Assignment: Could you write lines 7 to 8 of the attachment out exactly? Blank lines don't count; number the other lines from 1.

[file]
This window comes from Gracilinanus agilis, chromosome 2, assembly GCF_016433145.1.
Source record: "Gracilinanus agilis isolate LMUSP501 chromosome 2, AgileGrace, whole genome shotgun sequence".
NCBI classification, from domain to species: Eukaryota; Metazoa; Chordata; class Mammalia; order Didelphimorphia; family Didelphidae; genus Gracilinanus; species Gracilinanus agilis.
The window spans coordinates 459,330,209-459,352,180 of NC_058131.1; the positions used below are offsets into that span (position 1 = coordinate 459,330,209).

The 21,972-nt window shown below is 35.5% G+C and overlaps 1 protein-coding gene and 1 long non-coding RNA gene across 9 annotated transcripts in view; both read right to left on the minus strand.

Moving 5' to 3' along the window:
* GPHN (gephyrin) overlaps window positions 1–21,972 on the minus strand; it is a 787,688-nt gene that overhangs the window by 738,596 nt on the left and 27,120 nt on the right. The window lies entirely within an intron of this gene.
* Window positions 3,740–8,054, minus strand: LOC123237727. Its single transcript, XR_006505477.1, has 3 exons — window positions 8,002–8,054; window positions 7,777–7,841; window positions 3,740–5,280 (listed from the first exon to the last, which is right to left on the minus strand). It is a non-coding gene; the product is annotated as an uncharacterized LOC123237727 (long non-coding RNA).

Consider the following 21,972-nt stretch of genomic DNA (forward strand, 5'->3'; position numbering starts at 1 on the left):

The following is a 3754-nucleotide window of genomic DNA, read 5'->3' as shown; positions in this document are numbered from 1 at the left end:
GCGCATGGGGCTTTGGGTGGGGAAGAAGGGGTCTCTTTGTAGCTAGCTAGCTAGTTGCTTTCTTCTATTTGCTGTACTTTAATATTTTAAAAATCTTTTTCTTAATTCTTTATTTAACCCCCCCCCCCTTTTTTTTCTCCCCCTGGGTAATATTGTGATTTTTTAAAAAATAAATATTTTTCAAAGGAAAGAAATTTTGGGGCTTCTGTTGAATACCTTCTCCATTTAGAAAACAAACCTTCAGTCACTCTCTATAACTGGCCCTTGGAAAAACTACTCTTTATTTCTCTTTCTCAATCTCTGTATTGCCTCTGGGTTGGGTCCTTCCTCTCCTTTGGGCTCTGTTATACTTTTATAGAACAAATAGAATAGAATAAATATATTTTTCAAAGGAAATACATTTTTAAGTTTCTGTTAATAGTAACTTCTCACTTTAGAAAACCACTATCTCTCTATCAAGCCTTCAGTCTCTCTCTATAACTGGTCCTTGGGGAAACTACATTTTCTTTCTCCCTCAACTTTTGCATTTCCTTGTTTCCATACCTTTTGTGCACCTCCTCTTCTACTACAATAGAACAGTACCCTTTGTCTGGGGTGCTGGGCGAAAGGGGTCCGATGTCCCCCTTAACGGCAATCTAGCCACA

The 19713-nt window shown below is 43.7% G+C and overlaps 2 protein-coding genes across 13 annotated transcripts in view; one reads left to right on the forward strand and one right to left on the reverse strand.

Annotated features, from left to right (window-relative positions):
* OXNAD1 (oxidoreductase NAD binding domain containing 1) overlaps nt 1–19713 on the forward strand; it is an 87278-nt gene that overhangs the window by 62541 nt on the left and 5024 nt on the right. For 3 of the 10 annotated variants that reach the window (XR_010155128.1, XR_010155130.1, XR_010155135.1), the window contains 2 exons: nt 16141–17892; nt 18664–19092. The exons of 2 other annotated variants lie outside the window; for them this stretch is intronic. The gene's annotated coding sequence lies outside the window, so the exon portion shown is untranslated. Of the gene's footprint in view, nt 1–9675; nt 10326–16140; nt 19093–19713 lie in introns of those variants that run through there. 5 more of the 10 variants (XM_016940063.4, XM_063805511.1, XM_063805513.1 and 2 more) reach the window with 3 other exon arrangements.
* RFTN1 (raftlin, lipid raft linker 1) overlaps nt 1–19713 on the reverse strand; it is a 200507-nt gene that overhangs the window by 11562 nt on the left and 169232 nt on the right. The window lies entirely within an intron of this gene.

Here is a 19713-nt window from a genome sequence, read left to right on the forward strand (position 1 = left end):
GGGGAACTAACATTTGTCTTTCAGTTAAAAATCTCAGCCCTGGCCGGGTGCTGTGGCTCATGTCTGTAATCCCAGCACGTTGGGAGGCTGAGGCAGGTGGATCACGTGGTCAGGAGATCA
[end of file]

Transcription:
* GPHN (gephyrin) overlaps window positions 1–21,972 on the minus strand; it is a 787,688-nt gene that overhangs the window by 738,596 nt on the left and 27,120 nt on the right. The window lies entirely within an intron of this gene.
* Window positions 3,740–8,054, minus strand: LOC123237727. Its single transcript, XR_006505477.1, has 3 exons — window positions 8,002–8,054; window positions 7,777–7,841; window positions 3,740–5,280 (listed from the first exon to the last, which is right to left on the minus strand). It is a non-coding gene; the product is annotated as an uncharacterized LOC123237727 (long non-coding RNA).